Latin America: Persons Living in Poverty and Indigence, around 2002 and 2007 and 2008Despite these measures, Mexico is one of the Latin American countries that have been hardest hit by the global crisis.  According to the Organization of Economic Cooperation and Development, Mexico’s GDP fell by 9.7 percent in 2009.  The United Nations Economic Commission for Latin America and the Caribbean (ECLAC) indicated that Mexico was one of the few countries in Latin America where poverty actually increased between the years 2006 and 2008.  According to ECLAC’s report, the percentage of people under conditions of poverty in Mexico rose from 31.7 to 34.8 percent.

The Mexican government has explained this outcome in terms of the severity of external shocks such as lower oil prices, the U.S. recession, including its resulting lower remittances and exports, the outbreak of influenza, and declining tourism revenues.  Still, if Mexico promoted austerity and implemented ‘sound’ economic policies in the past to shield the economy, why do these policies continue to be ineffective in dealing with the current crisis?

The problem is that this economic model continues to rely on the direct and indirect export of cheap labour through export processing zones and immigration.  This has only increased Mexico’s dependency on the U.S. economy and promoted even greater income inequality.  Similarly, the monetary policies that have prevailed during the past 37 years have put more pressures on workers’ wages because the central bank uses international reserves to protect the value of the peso while targeting wages as an adjustment mechanism to halt inflation.  As a result, there is weak domestic aggregate demand within the country, making the Mexican economy more vulnerable to external shocks.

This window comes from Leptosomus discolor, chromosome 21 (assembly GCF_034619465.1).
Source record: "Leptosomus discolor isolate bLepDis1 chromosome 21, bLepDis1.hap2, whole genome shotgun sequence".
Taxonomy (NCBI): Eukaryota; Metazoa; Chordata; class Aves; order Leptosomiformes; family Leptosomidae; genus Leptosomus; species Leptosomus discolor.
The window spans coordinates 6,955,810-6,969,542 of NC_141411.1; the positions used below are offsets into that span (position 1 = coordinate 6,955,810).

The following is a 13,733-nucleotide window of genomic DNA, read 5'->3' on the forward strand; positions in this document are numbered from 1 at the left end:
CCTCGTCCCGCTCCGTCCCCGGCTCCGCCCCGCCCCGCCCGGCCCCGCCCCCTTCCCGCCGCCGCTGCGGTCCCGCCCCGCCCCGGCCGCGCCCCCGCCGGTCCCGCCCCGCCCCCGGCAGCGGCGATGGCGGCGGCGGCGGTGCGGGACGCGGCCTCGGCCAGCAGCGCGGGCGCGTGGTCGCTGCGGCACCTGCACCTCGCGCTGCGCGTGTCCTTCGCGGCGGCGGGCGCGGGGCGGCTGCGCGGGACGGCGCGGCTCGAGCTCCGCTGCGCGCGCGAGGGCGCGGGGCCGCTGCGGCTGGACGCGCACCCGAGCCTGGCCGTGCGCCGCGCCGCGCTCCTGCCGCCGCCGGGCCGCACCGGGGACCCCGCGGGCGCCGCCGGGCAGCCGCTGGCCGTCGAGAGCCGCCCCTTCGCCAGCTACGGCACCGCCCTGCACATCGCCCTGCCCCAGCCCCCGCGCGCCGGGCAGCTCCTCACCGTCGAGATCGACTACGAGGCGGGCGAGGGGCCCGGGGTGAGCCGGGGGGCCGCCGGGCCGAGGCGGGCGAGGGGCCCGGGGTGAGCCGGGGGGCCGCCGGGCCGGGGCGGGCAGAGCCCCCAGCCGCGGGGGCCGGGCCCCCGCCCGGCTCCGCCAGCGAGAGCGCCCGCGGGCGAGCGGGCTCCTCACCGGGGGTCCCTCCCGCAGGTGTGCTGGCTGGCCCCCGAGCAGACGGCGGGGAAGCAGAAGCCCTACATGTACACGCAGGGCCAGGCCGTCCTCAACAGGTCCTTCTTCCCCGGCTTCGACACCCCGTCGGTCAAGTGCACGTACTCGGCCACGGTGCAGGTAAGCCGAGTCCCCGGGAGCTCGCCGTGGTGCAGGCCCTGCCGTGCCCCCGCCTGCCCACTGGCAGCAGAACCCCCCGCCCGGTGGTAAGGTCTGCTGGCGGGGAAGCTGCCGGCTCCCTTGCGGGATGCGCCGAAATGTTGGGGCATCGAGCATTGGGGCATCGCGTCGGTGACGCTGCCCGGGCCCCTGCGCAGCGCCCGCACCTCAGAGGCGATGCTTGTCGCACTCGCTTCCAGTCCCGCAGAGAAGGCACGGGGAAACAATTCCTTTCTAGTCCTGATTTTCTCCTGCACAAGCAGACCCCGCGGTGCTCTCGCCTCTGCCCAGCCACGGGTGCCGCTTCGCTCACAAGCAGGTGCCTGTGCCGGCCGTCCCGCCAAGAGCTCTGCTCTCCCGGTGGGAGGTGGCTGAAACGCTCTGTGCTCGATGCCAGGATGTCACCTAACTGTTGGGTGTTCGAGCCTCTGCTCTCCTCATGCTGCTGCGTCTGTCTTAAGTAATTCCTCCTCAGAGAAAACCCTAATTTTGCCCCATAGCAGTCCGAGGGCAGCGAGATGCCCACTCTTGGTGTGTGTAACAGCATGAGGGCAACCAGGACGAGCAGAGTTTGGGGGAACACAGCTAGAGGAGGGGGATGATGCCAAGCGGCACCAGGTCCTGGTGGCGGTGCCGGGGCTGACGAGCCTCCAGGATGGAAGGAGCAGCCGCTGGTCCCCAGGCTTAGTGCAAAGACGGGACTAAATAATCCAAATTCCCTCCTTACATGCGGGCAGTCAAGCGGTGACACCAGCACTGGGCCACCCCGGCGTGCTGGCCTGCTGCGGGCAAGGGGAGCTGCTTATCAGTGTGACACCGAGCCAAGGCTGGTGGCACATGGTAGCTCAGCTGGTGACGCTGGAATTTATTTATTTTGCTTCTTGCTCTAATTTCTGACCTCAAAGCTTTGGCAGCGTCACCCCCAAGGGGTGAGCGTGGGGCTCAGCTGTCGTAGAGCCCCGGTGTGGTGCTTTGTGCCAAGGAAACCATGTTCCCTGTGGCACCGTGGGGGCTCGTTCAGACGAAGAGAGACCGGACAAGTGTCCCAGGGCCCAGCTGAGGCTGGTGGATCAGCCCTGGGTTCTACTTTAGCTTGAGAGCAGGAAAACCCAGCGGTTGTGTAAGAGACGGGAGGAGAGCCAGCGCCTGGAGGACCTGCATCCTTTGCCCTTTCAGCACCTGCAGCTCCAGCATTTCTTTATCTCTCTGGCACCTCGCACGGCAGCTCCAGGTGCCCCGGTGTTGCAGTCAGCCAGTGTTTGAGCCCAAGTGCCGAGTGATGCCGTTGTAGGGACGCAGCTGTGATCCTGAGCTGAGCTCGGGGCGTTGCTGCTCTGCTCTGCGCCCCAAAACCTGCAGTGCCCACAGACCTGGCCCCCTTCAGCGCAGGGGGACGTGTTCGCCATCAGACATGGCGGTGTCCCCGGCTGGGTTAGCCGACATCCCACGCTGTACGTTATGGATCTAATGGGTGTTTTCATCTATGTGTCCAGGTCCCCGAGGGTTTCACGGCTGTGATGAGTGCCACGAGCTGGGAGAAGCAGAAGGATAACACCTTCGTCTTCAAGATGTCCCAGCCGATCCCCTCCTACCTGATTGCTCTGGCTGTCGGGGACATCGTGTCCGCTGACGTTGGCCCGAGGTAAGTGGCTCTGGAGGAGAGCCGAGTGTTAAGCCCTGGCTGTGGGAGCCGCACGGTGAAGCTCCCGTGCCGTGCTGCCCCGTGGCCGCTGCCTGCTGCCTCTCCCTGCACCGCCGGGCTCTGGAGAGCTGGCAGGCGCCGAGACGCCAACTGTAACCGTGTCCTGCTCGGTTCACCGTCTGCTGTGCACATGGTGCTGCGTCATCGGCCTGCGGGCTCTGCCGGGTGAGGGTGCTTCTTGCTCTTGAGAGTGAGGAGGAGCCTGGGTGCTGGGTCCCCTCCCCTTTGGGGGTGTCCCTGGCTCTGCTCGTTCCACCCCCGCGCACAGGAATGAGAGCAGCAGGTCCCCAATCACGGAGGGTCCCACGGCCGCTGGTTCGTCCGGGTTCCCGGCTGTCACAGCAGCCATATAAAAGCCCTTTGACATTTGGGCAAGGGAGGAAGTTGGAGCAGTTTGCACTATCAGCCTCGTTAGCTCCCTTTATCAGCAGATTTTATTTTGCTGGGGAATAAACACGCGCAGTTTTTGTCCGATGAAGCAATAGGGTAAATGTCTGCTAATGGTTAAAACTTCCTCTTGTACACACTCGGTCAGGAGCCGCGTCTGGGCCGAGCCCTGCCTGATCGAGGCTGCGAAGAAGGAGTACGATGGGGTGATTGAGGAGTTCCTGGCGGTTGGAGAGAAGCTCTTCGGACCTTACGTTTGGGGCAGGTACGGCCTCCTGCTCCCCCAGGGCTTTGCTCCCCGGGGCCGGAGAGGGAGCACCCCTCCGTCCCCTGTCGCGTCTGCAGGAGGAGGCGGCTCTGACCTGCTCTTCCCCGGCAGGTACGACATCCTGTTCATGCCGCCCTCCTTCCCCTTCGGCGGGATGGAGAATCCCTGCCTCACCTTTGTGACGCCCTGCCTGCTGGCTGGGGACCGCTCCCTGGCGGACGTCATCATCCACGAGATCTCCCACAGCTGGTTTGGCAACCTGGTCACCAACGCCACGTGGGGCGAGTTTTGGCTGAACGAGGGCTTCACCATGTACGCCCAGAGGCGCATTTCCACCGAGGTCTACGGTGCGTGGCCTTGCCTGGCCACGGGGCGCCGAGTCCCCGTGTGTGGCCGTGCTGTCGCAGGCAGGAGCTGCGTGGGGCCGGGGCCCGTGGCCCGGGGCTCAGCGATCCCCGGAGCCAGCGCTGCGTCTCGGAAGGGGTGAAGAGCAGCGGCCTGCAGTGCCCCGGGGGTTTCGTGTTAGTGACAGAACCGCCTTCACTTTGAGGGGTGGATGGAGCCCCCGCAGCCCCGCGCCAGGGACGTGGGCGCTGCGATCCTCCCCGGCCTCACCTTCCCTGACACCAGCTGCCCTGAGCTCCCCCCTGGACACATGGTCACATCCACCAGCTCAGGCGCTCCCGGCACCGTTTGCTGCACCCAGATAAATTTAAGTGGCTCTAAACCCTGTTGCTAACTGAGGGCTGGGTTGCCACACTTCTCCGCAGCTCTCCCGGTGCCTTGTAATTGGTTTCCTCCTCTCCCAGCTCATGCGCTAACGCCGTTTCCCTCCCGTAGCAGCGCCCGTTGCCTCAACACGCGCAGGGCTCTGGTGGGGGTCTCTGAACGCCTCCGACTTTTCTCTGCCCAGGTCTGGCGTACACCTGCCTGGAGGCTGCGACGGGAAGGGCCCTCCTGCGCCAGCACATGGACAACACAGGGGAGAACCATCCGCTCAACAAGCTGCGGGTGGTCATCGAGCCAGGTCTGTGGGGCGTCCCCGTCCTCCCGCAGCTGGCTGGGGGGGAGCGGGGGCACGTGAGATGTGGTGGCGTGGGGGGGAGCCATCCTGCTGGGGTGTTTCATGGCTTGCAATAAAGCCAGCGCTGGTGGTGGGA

The burden of this economic model on the majority of the population has been intensified by the global crisis.  The declining U.S. demand for Mexican exports and the financial losses in derivatives markets of national and foreign capital with investment in Mexico have increased company downsizings, mass layoffs, and plant closures in the country.  According to the Mexican National Institute of Statistics and Geography (INEGI), about three million people were out of work in September 2009, the highest rate of unemployment in the last three years.

Instead of dealing with the structural problems of the Mexican economy, the government has supported technical shutdowns in manufacturing plants, a decrease in wages and benefits in workers’ collective contract, and an austerity agenda.  At the same time, the Calderón Administration is expanding its populist measure of militarization throughout the country.  This signals the strengthening of populist neoliberalism as a political strategy, which is not only sponsored by Calderón but also by the PRI.